Arabesque as a useful metaphor. Sharne Wolff talks to Baden Pailthorpe…
Sharne: Your new video Alt-Right Arabesque made in late 2016 reflects the ‘now’ of the global political climate. Was there any particular event that motivated you to make it?
Baden: There is no particular event that the work is based on, but rather a constant stream of fairly considerable shifts in the political/media landscape. Obviously, the election of Donald Trump and the associated emergence of fascism in the United States (sugar coated as the Alt-Right movement) represent a considerable shift in global politics. I felt that it was important to at least try to makes sense of what could be called a momentous political glitch.
SW: How would you describe the work?
BP: I would describe the work as a very immediate and raw attempt to process our present political moment, which is full of incoherent combinations of commercial interests, the celebrity TV President, so-called fake news and fascist theatrics. In the 1980s, French theorist Jean Baudrillard called the U.S. ‘the great hologram’, and today this image is more useful than ever in trying to understand the surreal (or hyperreal) situation we are in. So Alt-Right Arabesque offers a kind of theatre in which some of the key elements, artefacts, symbols, political metaphors and materiality of our present moment are arranged in a singular space.
SW: The conservative keyboard warrior in Alt-Right Arabesque is the same guy who’s spinning in the arabesque (ballet) position. How did those two ideas come together?
BP: I was interested in presenting the branding strategies of resurgent fascism in the U.S., which has been slickly marketed as alt-right, like some kind of sugar free snack or fake bacon. The arabesque is a useful metaphor for this – ballet is a traditionally beautiful art form – yet it is a beauty steeped in pain, a physical brutality on the body that is unbearable for most of us. There is a strong link here between aesthetics and violence, a relationship of co-dependency that is playing out in front of us globally through this bizarre political theatre. So these ideas came together in a round-about way – yet there are also strong historical parallels between dance and fascism. Rudolf von Laban, a key figure in the history of dance, was very active as a theatre director in 1930s Germany and thrived under funding from Joseph Goebbels until 1936. So, I guess the politics of the performing human body haven’t changed – only the way in which it is now deployed via mediated and networked strategies.
SW: Along with the cap worn by the seated character, which plays on the historical slogan ‘Make America Great Again’ recently reinvigorated by Donald Trump’s Presidential campaign, commercial brands feature in the video – namely, Absolut Vodka and the Nike Air Max shoe. Were they deliberate choices?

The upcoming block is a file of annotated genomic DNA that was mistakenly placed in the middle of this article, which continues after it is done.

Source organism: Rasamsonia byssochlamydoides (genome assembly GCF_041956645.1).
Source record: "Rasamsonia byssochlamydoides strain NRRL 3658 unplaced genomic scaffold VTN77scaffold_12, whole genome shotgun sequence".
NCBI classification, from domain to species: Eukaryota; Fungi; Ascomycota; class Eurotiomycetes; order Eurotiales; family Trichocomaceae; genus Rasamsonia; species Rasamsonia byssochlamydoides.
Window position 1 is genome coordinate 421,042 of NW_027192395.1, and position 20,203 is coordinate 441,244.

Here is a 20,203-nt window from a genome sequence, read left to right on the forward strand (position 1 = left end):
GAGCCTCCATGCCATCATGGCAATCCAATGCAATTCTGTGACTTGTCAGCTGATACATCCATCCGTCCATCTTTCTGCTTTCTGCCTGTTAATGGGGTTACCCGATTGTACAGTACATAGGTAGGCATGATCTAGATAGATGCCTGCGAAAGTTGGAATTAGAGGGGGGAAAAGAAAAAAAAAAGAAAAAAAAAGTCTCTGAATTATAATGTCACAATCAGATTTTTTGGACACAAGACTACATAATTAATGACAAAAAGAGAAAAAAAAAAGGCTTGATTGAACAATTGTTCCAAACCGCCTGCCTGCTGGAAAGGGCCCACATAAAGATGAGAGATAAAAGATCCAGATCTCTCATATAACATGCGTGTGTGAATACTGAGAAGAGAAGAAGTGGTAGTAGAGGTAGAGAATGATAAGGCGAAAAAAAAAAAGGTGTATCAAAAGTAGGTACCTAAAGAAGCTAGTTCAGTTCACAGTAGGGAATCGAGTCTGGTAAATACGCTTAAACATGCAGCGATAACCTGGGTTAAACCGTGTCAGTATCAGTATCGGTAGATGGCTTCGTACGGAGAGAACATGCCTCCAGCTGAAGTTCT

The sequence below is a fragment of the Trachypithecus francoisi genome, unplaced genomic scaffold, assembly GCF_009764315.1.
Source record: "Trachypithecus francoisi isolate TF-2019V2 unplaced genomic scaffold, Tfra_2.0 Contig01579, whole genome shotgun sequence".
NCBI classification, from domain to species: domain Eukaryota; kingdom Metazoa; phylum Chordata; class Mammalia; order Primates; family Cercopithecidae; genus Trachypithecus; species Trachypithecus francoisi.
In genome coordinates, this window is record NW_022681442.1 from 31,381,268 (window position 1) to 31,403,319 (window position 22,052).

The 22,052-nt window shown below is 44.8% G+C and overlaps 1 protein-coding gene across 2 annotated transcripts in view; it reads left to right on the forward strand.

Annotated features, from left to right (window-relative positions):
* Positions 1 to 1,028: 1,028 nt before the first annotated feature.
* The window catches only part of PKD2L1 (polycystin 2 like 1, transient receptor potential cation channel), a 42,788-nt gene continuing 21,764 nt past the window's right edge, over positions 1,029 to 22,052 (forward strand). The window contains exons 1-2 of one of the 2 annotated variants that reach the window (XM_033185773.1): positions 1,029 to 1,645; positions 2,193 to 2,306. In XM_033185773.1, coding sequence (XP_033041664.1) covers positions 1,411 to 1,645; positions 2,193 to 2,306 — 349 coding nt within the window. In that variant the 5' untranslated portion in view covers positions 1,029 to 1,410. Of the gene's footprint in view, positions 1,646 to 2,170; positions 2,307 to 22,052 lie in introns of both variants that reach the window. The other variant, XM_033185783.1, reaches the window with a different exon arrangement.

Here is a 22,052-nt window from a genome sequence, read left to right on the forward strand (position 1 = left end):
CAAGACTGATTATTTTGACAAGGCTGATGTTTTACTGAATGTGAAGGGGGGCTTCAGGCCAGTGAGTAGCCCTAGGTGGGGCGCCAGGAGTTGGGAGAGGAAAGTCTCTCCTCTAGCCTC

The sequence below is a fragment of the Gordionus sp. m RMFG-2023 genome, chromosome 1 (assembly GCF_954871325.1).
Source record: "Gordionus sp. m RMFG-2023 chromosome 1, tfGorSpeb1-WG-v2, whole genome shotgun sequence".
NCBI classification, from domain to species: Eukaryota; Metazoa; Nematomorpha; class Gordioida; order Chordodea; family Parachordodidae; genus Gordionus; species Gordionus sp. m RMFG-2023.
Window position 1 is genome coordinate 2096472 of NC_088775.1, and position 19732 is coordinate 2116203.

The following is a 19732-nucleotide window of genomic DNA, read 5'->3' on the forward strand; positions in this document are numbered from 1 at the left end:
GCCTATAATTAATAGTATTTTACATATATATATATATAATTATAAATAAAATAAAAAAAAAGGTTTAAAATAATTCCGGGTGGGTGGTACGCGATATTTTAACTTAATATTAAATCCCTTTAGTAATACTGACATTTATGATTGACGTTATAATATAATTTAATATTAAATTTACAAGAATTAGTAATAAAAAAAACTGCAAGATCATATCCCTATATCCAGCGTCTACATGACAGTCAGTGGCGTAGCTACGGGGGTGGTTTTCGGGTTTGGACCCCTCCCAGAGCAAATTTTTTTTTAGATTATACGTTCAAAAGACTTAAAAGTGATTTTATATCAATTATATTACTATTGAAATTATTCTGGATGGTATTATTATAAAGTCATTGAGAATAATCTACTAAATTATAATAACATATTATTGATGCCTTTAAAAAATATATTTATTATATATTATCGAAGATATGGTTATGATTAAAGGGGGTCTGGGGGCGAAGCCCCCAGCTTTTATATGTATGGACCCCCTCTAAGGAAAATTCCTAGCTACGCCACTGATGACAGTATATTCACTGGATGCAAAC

BP: There is also a can of Spam! These 3D objects – in technical terms – vary hugely in quality. The low-quality models are used in video games and other ‘real-time’ media to optimise efficiency. They are low on detail, so they can be processed quickly. This operational efficiency in digital media is synonymous with the policy strategies of current governments, where sound bites and other ‘low quality’ samples are presented with the aim of a kind of democratic efficiency. We are in a state of real-time history, where politics is performed at a crazy speed – and it is only accelerating. To keep the speed going, the messages get shorter and shorter, so Make America Great Again, or Lock Her Up!, are enough to induce a kind of trance-like aesthetic experience at a rally. This rhetoric gets shortened or condensed again, to MAGA, because Make America Great Again becomes too slow to say. So, Make Art GR8 Again becomes something else altogether – a useless claim on a blind subject.
SW: What sort of preparation was involved in making Alt-Right Arabesque? Was there anything that you found especially difficult?
BP: This was a very different work for me. Usually I work quite slowly, but this one emerged in a sort of furious rampage, a testament to the deeply upsetting politics that are happening right now. The most difficult thing was creating something vaguely coherent in such an overwhelmingly insane moment.
SW: The video had its debut earlier this year at Art Stage Singapore. What’s up next for you?
BP: I have a few exciting group shows coming up, Rencontres Internationales at La Gaîté lyrique in Paris and Haus der Kulturen der Welt in Berlin; Countercurrents at the Samstag Museum; Beyond Belief: the Sublime in Contemporary Art at Bathurst Regional Art Gallery; Green: Body, Technology, Action at Griffith University Gallery, the film sector at Art Basel Hong Kong and I’m working towards a big solo show at Sullivan+Strumpf in October this year.
SW: There’s probably something else I could have asked about you or your work?
BP: Where does the amazing music come from? My illustrious composer James Brown, an exceptionally talented Australian composer!